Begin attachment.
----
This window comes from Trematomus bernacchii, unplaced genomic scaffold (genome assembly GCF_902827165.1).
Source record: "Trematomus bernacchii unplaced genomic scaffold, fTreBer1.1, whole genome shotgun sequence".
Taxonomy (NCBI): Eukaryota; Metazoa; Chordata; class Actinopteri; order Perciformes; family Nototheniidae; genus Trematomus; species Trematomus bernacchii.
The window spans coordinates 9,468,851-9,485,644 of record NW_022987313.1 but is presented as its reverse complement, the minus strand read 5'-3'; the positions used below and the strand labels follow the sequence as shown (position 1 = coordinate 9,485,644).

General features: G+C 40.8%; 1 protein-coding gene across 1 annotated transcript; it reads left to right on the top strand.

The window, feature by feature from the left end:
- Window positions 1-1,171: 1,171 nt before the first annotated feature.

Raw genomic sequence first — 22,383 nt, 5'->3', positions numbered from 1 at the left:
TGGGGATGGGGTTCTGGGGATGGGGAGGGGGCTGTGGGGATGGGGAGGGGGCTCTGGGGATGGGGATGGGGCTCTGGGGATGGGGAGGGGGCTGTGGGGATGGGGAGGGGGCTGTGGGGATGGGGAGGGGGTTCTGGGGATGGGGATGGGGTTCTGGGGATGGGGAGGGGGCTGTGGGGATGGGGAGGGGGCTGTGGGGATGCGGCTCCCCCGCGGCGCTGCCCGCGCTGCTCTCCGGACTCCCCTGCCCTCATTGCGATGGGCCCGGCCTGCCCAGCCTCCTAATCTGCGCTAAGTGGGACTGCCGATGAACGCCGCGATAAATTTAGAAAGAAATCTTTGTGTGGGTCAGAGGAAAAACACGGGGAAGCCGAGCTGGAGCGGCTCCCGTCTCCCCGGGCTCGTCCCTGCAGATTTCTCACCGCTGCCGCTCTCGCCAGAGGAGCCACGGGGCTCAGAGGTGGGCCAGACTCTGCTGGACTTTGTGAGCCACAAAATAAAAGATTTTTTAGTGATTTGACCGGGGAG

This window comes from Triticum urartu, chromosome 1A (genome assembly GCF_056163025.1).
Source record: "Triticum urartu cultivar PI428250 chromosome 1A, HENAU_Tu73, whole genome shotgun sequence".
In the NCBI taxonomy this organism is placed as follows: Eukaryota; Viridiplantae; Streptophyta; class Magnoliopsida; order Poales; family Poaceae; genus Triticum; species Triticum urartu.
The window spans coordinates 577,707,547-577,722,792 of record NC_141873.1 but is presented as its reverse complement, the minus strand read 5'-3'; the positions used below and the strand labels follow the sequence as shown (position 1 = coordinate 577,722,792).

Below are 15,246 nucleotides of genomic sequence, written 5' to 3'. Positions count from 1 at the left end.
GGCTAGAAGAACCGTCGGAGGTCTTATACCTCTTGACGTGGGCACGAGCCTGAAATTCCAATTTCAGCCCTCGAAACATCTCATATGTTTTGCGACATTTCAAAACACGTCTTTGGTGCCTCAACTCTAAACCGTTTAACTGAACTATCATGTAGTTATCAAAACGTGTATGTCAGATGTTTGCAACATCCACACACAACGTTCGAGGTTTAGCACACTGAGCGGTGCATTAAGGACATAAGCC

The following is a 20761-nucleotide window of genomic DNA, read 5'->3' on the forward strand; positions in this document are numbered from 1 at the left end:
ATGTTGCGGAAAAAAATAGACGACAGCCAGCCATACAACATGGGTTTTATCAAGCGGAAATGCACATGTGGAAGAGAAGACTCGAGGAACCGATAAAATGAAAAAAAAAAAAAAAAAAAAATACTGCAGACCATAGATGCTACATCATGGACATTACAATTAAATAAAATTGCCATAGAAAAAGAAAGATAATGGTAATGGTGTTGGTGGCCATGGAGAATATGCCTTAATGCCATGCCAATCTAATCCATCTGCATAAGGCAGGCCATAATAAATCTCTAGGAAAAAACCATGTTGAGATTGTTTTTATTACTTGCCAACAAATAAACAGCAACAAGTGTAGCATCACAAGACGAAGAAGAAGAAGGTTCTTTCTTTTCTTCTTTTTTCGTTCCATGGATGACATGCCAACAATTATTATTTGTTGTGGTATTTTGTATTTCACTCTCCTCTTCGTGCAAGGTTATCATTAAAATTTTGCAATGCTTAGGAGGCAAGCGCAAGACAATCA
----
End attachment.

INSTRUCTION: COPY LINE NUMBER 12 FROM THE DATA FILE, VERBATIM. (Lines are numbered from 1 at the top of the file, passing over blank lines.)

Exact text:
In the NCBI taxonomy this organism is placed as follows: Eukaryota; Viridiplantae; Streptophyta; class Magnoliopsida; order Poales; family Poaceae; genus Triticum; species Triticum urartu.